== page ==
12 Top Tourist Attractions in London's Historic Westminster District
The Westminster area of London comprises some of the world's most spectacular real estate. Stretching from the Houses of Parliament on the River Thames to St James' Park and Buckingham Palace, it's an area with attractions that can take days to explore. In addition to its royal palaces and seats of government, it's also an area rich in fantastic shopping, including famous names as such as Harrods, as well as numerous high-end boutiques and splendid old Victorian arcades.
1 Walking Around Whitehall and Downing Street
Whitehall is synonymous with Britain's central government and civil service. Here you're in the very heart of the country's historic seats of power, including the Houses of Parliament, the Admiralty, the Horse Guards, and the old War Office. A highlight of a walking tour of Whitehall is the little cul-de-sac with the famous name of Downing Street (No 10 is the official home of Britain's Prime Minister).
2 Buckingham Palace
Buckingham Palace has been the London residence of the royal family since Queen Victoria's accession in 1837. Built in 1703 for the Duke of Buckingham, it was purchased by George III and later enlarged by George IV. When the sovereign is in residence, the royal standard flies over the palace day and night, and on special state occasions the Queen and members of the royal family appear on the central balcony.
Visitors can purchase tickets for tours of the State Rooms, the Queen's Gallery and the Royal Mews in summer (tickets from £34.50), while the wonderful Changing of the Guard ceremony can be seen most days at 11:30am (free).
3 Houses of Parliament
Officially known as the Palace of Westminster, the Houses of Parliament were built by Edward the Confessor and enlarged by William the Conqueror. Originally a royal residence before becoming the seat of government, it was nearly destroyed in 1605 after Guy Fawkes infamously tried to blow it up (to this day, the vaults are searched by Yeomen of the Guard, and Guy Fawkes Day - Nov 5, which is celebrated with fireworks and bonfires where effigies of the traitor are burned).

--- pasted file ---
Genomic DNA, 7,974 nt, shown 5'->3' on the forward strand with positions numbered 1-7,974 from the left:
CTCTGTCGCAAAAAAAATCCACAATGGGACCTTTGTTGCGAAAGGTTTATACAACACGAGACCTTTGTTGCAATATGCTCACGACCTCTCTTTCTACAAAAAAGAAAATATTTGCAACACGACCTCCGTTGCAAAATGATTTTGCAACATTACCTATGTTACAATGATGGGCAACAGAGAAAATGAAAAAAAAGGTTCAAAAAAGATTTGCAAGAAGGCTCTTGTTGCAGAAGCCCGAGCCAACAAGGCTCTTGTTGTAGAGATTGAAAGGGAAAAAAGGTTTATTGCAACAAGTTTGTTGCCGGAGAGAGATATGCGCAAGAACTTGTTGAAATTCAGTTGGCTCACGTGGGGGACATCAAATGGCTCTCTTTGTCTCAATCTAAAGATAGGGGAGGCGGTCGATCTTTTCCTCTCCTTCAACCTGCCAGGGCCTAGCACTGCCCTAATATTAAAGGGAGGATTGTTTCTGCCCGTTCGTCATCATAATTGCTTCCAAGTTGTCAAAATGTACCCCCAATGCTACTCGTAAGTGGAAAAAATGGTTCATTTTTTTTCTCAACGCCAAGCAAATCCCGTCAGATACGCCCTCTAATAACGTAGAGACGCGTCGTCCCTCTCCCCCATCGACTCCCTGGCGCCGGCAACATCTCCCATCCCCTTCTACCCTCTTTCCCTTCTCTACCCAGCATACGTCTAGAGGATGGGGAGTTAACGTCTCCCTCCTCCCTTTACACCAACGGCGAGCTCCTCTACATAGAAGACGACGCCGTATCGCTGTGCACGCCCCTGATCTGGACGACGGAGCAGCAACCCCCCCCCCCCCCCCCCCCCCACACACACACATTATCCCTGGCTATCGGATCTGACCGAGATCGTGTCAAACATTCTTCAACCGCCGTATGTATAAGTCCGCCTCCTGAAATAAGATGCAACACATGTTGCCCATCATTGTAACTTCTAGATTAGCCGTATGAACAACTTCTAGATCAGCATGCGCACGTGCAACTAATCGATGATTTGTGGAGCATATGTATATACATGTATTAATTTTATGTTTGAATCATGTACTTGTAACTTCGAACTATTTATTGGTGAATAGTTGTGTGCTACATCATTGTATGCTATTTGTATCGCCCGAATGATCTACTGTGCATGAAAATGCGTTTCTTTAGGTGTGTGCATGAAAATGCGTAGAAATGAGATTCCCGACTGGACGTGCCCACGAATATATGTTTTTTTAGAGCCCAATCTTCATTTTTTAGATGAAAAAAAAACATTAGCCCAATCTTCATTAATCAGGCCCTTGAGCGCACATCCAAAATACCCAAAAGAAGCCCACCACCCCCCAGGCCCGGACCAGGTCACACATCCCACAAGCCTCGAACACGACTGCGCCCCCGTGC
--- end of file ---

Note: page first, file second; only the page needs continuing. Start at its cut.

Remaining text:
Built in neo-Gothic style to match nearby Westminster Abbey, the present Houses of Parliament were officially opened in 1852. When Parliament sits (mid October-July), visitors can take tours and attend debates in both the House of Lords and the House of Commons (only permanent UK residents can tour Big Ben). Afterwards, a stroll across lovely Westminster Bridge provides fine views of this famous skyline.
Location: Westminster, London
4 Westminster Abbey
A church dedicated to St Peter is said to have stood on the site of Westminster Abbey from the early 7th century. Westminster Abbey, officially the Collegiate Church of St Peter in Westminster, was founded by Edward the Confessor in 1065 as his place of interment. And from his burial (1066) until that of George II (1760), most sovereigns were buried here. Since William the Conqueror's crowning, every sovereign except Edward V and Edward VIII has been crowned here (it's also been the scene of many royal weddings). A masterpiece of Gothic architecture, Westminster Abbey has the highest Gothic nave in England (102 ft).
Address: 20 Deans Yard, London
5 Westminster Cathedral
Westminster Cathedral, seat of the Archbishop of Westminster, is the most important Roman Catholic cathedral in Britain, rivaled in size only by the Cathedral of Christ the King in Liverpool. Built in 1895, this lovely red brick building in Byzantine style on a basilican plan is crowned by four domes and the 284 ft high St Edward's Tower.
Address: Cathedral Clergy House, 42 Francis St, London
6 The Horse Guards Parade
Horse Guards Parade contains a number of fine old buildings, including the clock tower belonging to the old Palace of Whitehall and the Admiralty building. The Household Cavalry consists of two separate regiments: the Life Guards, with their scarlet tunics and white plumed helmets, and the Blues and Royals with blue tunics and red plumed helmets.
The new Guard rides from here daily and passes Buckingham Palace (the Changing of the Guard and the Sunday Parade are among London's top things to do for tourists). It's also the location of the famous Trooping the Colour, as well as the excellent Household Cavalry Museum.